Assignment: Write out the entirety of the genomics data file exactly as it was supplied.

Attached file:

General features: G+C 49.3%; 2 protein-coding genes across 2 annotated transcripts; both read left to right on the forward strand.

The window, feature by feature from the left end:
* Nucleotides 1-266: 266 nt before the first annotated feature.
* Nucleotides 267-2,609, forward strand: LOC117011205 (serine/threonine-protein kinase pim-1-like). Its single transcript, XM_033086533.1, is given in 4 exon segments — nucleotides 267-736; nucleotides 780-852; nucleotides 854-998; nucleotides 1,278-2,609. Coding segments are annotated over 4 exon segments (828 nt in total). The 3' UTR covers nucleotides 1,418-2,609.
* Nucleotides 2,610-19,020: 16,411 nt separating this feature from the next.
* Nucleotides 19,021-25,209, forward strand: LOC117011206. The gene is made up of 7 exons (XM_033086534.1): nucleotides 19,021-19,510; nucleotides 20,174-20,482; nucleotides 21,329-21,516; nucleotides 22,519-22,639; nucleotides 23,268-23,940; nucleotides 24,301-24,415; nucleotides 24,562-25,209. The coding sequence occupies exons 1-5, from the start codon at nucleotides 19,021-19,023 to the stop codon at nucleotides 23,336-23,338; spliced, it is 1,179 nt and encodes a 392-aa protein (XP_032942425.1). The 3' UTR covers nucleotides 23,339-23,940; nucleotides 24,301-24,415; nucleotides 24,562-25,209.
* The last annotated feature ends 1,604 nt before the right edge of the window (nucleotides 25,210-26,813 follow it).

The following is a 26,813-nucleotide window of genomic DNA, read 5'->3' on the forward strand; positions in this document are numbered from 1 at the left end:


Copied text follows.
General features: G+C 49.3%; 2 protein-coding genes across 2 annotated transcripts; both read left to right on the forward strand.

The window, feature by feature from the left end:
* Nucleotides 1-266: 266 nt before the first annotated feature.
* Nucleotides 267-2,609, forward strand: LOC117011205 (serine/threonine-protein kinase pim-1-like). Its single transcript, XM_033086533.1, is given in 4 exon segments — nucleotides 267-736; nucleotides 780-852; nucleotides 854-998; nucleotides 1,278-2,609. Coding segments are annotated over 4 exon segments (828 nt in total). The 3' UTR covers nucleotides 1,418-2,609.
* Nucleotides 2,610-19,020: 16,411 nt separating this feature from the next.
* Nucleotides 19,021-25,209, forward strand: LOC117011206. The gene is made up of 7 exons (XM_033086534.1): nucleotides 19,021-19,510; nucleotides 20,174-20,482; nucleotides 21,329-21,516; nucleotides 22,519-22,639; nucleotides 23,268-23,940; nucleotides 24,301-24,415; nucleotides 24,562-25,209. The coding sequence occupies exons 1-5, from the start codon at nucleotides 19,021-19,023 to the stop codon at nucleotides 23,336-23,338; spliced, it is 1,179 nt and encodes a 392-aa protein (XP_032942425.1). The 3' UTR covers nucleotides 23,339-23,940; nucleotides 24,301-24,415; nucleotides 24,562-25,209.
* The last annotated feature ends 1,604 nt before the right edge of the window (nucleotides 25,210-26,813 follow it).

The following is a 26,813-nucleotide window of genomic DNA, read 5'->3' on the forward strand; positions in this document are numbered from 1 at the left end: